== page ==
If there is an ideal age to marry, this is it. People who marry between 23 and 27 years old have the best odds for a long and happy union, according to a new survey by the University of Texas for the National Fatherhood Initiative.
So if you're older than 27, should you panic and just forget about a long and happy marriage? No! "Those marriages turned out better but maybe not because of the age," the survey designer Norval Glenn, who is also a University of Texas sociology professor, told USA Today. "Some people may be just too picky or too choosy or not extremely desirable." Interestingly, American culture is gradually moving away from young marriage, with first weddings inching up to 26 for women and 27 for men.
Of course, ask anyone--expert or not--the ideal age for saying "I do," and you're bound to get differing answers. Harris Poll asked teenagers and tweens--those at that in-between age of 8 to 12--the perfect age to walk down the aisle, and they said between 25 and 29 years old. Almost half believe that marriage is "extremely important" or "very important" and only 19 percent think marriage is "not important" at all. In addition, half of young people believe in love at first sight.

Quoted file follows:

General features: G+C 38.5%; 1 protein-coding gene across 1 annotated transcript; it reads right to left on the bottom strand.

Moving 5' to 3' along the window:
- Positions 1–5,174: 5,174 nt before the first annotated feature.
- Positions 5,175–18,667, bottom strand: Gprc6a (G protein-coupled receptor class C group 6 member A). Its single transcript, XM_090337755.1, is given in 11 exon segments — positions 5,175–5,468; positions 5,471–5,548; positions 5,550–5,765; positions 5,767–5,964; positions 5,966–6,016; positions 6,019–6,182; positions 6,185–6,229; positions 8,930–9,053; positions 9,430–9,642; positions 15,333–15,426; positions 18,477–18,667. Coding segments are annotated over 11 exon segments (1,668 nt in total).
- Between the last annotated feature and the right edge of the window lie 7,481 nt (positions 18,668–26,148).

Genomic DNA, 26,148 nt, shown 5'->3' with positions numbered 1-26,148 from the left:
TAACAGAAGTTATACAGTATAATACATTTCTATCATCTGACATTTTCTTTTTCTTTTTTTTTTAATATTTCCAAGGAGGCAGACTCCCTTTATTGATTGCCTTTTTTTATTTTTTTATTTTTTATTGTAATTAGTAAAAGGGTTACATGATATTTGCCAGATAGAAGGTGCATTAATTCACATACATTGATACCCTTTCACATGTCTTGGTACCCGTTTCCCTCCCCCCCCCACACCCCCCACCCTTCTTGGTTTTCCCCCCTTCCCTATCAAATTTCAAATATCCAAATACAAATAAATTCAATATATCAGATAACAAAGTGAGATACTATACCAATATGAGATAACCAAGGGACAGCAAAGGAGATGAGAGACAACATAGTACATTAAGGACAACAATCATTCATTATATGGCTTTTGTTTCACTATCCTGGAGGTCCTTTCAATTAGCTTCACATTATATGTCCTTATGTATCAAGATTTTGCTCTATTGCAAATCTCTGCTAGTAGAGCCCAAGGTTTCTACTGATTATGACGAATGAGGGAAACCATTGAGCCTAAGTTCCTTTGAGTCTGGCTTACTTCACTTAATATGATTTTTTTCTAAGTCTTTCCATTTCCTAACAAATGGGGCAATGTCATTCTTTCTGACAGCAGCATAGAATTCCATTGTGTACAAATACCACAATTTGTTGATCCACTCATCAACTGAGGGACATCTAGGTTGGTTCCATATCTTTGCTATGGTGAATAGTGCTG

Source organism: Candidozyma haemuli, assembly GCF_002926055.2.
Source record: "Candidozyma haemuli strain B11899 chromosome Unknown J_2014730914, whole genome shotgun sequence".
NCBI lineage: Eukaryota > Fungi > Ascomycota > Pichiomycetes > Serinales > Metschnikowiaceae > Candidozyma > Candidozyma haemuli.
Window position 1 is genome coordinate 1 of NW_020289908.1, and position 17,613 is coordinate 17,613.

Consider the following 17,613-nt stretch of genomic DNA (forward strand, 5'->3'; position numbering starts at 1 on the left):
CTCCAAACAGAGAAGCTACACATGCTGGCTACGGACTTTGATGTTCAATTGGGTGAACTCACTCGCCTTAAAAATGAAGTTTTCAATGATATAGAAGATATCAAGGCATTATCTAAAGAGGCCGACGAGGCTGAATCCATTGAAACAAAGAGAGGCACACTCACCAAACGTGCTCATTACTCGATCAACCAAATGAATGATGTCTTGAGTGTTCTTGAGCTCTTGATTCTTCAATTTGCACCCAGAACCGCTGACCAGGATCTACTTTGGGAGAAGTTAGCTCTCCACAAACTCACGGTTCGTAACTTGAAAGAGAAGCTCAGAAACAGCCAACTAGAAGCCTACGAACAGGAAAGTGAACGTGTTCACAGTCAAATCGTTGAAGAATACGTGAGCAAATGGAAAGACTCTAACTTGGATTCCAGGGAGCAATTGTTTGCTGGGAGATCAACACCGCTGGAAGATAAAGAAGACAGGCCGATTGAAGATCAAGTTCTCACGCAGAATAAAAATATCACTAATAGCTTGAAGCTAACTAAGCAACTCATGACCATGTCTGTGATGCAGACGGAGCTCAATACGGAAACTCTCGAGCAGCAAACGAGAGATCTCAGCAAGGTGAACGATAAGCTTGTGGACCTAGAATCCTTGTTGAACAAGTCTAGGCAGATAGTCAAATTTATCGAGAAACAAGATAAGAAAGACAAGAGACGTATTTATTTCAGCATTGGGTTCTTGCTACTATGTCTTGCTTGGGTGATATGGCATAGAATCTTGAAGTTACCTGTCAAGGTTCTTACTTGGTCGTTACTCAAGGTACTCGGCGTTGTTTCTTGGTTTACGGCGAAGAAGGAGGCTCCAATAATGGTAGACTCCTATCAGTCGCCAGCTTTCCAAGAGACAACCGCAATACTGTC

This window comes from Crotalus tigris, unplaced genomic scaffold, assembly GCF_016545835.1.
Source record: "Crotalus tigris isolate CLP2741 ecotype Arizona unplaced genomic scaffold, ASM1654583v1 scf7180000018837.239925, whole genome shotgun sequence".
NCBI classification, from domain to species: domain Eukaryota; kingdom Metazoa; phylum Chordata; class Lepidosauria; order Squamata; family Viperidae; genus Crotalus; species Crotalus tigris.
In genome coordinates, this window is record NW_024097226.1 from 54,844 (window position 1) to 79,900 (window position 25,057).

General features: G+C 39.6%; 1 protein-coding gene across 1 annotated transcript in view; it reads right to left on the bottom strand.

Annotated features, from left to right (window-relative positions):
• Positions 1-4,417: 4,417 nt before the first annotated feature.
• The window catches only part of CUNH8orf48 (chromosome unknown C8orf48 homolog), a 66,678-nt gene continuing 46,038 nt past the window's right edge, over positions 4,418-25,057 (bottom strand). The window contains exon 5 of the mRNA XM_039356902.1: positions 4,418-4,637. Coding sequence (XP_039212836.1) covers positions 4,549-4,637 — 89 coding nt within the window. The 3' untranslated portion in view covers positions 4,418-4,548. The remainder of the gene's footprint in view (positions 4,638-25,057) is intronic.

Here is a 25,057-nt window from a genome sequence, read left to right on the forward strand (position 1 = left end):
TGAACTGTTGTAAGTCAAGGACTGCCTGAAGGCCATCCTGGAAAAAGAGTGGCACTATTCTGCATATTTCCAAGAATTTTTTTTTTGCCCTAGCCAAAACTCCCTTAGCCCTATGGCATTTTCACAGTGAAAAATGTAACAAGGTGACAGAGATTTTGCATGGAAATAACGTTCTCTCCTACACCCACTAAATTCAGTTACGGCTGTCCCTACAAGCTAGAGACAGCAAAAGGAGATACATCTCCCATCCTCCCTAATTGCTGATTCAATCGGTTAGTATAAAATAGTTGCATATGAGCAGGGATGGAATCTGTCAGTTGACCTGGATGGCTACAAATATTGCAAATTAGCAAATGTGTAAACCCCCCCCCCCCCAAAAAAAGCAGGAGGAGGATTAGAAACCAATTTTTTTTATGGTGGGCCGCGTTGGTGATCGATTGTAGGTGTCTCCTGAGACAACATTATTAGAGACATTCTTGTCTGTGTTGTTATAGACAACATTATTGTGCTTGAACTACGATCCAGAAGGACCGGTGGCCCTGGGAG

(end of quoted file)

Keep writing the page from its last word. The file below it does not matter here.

Some think the optimum age for marriage can be revealed through mathematics. And what is that age? According to a researcher in Great Britain, the answer is right here: M=Y+(1/e[X-Y]). That computes to 32 years old for men and 27 years old for women, reports London's Evening Standard. This unusual bit of math wizardry is the handiwork of statistician Dennis Lindley, a professor at London's University College. He is confident his formula is so accurate that he says it will save marriages and reduce the divorce rate. If men and women know the optimum age at which to stop playing the field and start settling down, then they won't marry too soon or wait too long and be doomed to a loveless life.
This is his mathematical logic, according to the Evening Standard: To find an optimum marriageable age, subtract the earliest age at which you start looking for a partner (the professor assumes 16) from the latest age you would expect to marry (he says 60 for men, 46 for women), multiply it by a logarithmic formula (which works out at 0.36), and then add it again to your starting age.
44 x 0.36=15.84
33 x 0.36=10.8
The math/love/geek tie-in was too hard to resist.